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Rubrics Help Improve School-Wide Behavior

Teachers have seen the value in using rubrics to assess student work and behavior. Now some principals are using them as a tool for monitoring and modifying behavior on a school-wide basis. Examples of behavior rubrics.

With many teachers now using rubrics successfully to assess students' schoolwork and behavior, some administrators are developing rubrics aimed at improving student behavior throughout their schools.

The rubrics provide teachers and students with clear criteria for acceptable behavior, and allow both to chart improvement.

"What I love about this rubric is that it helps you look at things and judge them incrementally," said Denise Serico, former principal of Joyce Kilmer Elementary School in Cherry Hill, New Jersey.


Both Serico, and Dennis Peacock, principal of Newberry Middle School in Newberry, Michigan, whose school also uses behavior rubrics, told Education World that no single incident led to the creation of the rubrics. Both schools wanted students to be more responsible and more aware of their behavior toward others.

Sample Rubrics

Click below to see respect and responsibility rubrics used by teachers and students at Kilmer Elementary School:

--- Students' Respect Rubric

--- Teachers' Respect Scoring Rubric

--- Students' Repsonsibility Rubric

--- Teachers' Responsibility Scoring Rubric

"We weren't looking for a behavior rubric; we were looking for a program to eliminate bullying," said Peacock, when the school began developing a program in the fall of 2003. "We had a team of teachers on a 'bully-free schools' committee. We molded the program to meet our needs."

Newberry's Consequence Rubric for Addressing Aggressive Behaviors lists infractions, such as teasing and intimidation, and the consequences for committing those infractions a first, second, and third time.

"This helps kids know the consequences," said Cossondra George, a teacher who served on the committee. "This way they know the seriousness of the situation."

As part of the review process, teachers ask students to answer questions such as: What did they do? Why was it wrong? What problem were they trying to solve? What will they do next time?

"The jury is still out [on the model's effectiveness]," Peacock said. "I think it's more effective with the middle-of-the-road kids. The hardened kids just say, 'So what?' It is not as effective."

For this year, the administration is looking to alter the rubric to focus more on preventing misbehavior. "I think we need to do more on the front end," Peacock continued. "Right now, it is more consequence-based. I think we need to do more modeling, discussing, and role-playing to show positive behavior. We're trying to get kids to take ownership, and come up with a different solution."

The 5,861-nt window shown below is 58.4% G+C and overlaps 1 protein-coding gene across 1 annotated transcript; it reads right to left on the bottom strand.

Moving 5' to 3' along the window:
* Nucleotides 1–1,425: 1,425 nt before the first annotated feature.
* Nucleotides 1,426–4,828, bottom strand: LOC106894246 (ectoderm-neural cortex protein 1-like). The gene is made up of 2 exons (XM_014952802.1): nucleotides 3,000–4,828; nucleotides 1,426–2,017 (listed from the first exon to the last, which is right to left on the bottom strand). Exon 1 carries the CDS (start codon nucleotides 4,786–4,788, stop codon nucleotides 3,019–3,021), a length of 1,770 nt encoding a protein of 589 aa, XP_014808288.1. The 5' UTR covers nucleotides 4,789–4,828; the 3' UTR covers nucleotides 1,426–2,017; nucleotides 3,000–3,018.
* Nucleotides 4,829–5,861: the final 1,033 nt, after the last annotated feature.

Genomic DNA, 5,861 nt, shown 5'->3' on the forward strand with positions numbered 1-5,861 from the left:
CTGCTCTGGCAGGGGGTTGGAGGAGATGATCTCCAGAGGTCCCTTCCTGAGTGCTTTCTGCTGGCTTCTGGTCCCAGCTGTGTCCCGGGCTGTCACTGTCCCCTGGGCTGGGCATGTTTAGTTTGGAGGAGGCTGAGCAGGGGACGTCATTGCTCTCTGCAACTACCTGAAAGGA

"We have to be more consistent as a staff," added George. "The kids did not look at some of those behaviors enough. But it does make a difference in the way they treat each other."


Kilmer Elementary School's model focuses more on assessing student behavior by students and their teachers at different points in the year.

The two rubrics have to do with respect and responsibility, with separate rubrics for students and teachers. "We use rubrics in many other areas of academics," noted Serico, the school's former principal. "The guidance counselor saw this as a way of approaching behavior issues. We felt this would benefit students and teachers.

"I thought it was great to have a student and adult perspective," she continued. "They do have a subjective edge, but I think it is a good evaluation tool."

The rubrics were developed by school counselor Lois Silver and a group of teachers. "We'd been talking about rubrics to measure academic progress, and thought they would be appropriate as well for assessing behavior," Serico said. "I always cared deeply about character education. I thought this was an opportune time to reflect on behavior. We also engaged in peer mediation and character education."

The rubrics were distributed to the fifth graders and their teachers at the K-5 school. In the 2003-2004 school year, they completed them after the first and third marking periods, so students could set goals and assess their progress, according to Serico.

"We compared kids' and teachers' evaluations; the majority of students were close to their estimations," she said. "Some kids were harder on themselves than the teachers were. They tended to be the more solid students. We did see growth."


A sample behavior rubric.